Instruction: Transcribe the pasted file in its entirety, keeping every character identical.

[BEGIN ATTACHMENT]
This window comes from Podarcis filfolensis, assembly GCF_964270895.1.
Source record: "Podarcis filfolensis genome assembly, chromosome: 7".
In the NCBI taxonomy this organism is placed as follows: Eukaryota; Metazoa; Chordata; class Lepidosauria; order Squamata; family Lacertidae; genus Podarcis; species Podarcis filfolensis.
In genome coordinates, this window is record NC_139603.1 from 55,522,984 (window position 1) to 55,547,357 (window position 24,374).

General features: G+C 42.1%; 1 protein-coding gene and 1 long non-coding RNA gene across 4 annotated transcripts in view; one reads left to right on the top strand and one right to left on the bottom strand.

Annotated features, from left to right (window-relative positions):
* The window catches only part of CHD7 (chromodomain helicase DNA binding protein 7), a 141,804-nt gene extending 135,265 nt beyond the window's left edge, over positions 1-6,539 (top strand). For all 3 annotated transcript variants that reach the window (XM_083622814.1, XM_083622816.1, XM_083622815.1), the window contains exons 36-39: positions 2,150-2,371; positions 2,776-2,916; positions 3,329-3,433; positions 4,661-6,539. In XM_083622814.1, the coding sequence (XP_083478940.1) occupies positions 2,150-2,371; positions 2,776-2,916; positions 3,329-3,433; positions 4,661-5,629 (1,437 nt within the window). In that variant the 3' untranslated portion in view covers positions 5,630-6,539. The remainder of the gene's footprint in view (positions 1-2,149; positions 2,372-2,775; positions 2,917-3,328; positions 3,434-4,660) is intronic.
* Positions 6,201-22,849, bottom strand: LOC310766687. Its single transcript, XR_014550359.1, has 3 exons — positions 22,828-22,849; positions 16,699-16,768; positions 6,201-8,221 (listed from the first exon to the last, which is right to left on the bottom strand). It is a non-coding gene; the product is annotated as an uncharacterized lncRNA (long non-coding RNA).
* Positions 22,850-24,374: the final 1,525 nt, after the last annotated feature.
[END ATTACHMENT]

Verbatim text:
This window comes from Podarcis filfolensis, assembly GCF_964270895.1.
Source record: "Podarcis filfolensis genome assembly, chromosome: 7".
In the NCBI taxonomy this organism is placed as follows: Eukaryota; Metazoa; Chordata; class Lepidosauria; order Squamata; family Lacertidae; genus Podarcis; species Podarcis filfolensis.
In genome coordinates, this window is record NC_139603.1 from 55,522,984 (window position 1) to 55,547,357 (window position 24,374).

General features: G+C 42.1%; 1 protein-coding gene and 1 long non-coding RNA gene across 4 annotated transcripts in view; one reads left to right on the top strand and one right to left on the bottom strand.

Annotated features, from left to right (window-relative positions):
* The window catches only part of CHD7 (chromodomain helicase DNA binding protein 7), a 141,804-nt gene extending 135,265 nt beyond the window's left edge, over positions 1-6,539 (top strand). For all 3 annotated transcript variants that reach the window (XM_083622814.1, XM_083622816.1, XM_083622815.1), the window contains exons 36-39: positions 2,150-2,371; positions 2,776-2,916; positions 3,329-3,433; positions 4,661-6,539. In XM_083622814.1, the coding sequence (XP_083478940.1) occupies positions 2,150-2,371; positions 2,776-2,916; positions 3,329-3,433; positions 4,661-5,629 (1,437 nt within the window). In that variant the 3' untranslated portion in view covers positions 5,630-6,539. The remainder of the gene's footprint in view (positions 1-2,149; positions 2,372-2,775; positions 2,917-3,328; positions 3,434-4,660) is intronic.
* Positions 6,201-22,849, bottom strand: LOC310766687. Its single transcript, XR_014550359.1, has 3 exons — positions 22,828-22,849; positions 16,699-16,768; positions 6,201-8,221 (listed from the first exon to the last, which is right to left on the bottom strand). It is a non-coding gene; the product is annotated as an uncharacterized lncRNA (long non-coding RNA).
* Positions 22,850-24,374: the final 1,525 nt, after the last annotated feature.